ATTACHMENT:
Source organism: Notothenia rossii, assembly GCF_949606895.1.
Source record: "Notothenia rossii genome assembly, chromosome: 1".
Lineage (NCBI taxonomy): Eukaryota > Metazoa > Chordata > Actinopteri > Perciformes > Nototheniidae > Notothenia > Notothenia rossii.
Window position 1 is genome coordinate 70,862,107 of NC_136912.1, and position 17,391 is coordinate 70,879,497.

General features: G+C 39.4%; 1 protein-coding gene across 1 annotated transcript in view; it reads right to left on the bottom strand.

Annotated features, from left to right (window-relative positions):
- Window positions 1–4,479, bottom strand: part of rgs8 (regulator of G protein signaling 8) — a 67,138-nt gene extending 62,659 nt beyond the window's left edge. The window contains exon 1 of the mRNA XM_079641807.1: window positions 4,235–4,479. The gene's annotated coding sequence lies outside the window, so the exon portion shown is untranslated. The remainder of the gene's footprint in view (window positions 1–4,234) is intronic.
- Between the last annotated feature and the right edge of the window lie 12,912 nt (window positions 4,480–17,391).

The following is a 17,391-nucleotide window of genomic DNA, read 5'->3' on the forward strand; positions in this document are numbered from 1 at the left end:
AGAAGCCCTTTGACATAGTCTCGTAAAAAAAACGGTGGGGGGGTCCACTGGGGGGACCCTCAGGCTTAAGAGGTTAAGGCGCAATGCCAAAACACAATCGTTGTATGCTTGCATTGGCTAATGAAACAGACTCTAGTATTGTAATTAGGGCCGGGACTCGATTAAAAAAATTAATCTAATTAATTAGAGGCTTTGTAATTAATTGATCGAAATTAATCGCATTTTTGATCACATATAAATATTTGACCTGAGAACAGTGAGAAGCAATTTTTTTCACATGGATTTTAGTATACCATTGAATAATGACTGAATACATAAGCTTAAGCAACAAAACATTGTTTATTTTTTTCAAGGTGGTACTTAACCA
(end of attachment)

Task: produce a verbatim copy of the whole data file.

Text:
Source organism: Notothenia rossii, assembly GCF_949606895.1.
Source record: "Notothenia rossii genome assembly, chromosome: 1".
Lineage (NCBI taxonomy): Eukaryota > Metazoa > Chordata > Actinopteri > Perciformes > Nototheniidae > Notothenia > Notothenia rossii.
Window position 1 is genome coordinate 70,862,107 of NC_136912.1, and position 17,391 is coordinate 70,879,497.

General features: G+C 39.4%; 1 protein-coding gene across 1 annotated transcript in view; it reads right to left on the bottom strand.

Annotated features, from left to right (window-relative positions):
- Window positions 1–4,479, bottom strand: part of rgs8 (regulator of G protein signaling 8) — a 67,138-nt gene extending 62,659 nt beyond the window's left edge. The window contains exon 1 of the mRNA XM_079641807.1: window positions 4,235–4,479. The gene's annotated coding sequence lies outside the window, so the exon portion shown is untranslated. The remainder of the gene's footprint in view (window positions 1–4,234) is intronic.
- Between the last annotated feature and the right edge of the window lie 12,912 nt (window positions 4,480–17,391).

The following is a 17,391-nucleotide window of genomic DNA, read 5'->3' on the forward strand; positions in this document are numbered from 1 at the left end:
AGAAGCCCTTTGACATAGTCTCGTAAAAAAAACGGTGGGGGGGTCCACTGGGGGGACCCTCAGGCTTAAGAGGTTAAGGCGCAATGCCAAAACACAATCGTTGTATGCTTGCATTGGCTAATGAAACAGACTCTAGTATTGTAATTAGGGCCGGGACTCGATTAAAAAAATTAATCTAATTAATTAGAGGCTTTGTAATTAATTGATCGAAATTAATCGCATTTTTGATCACATATAAATATTTGACCTGAGAACAGTGAGAAGCAATTTTTTTCACATGGATTTTAGTATACCATTGAATAATGACTGAATACATAAGCTTAAGCAACAAAACATTGTTTATTTTTTTCAAGGTGGTACTTAACCA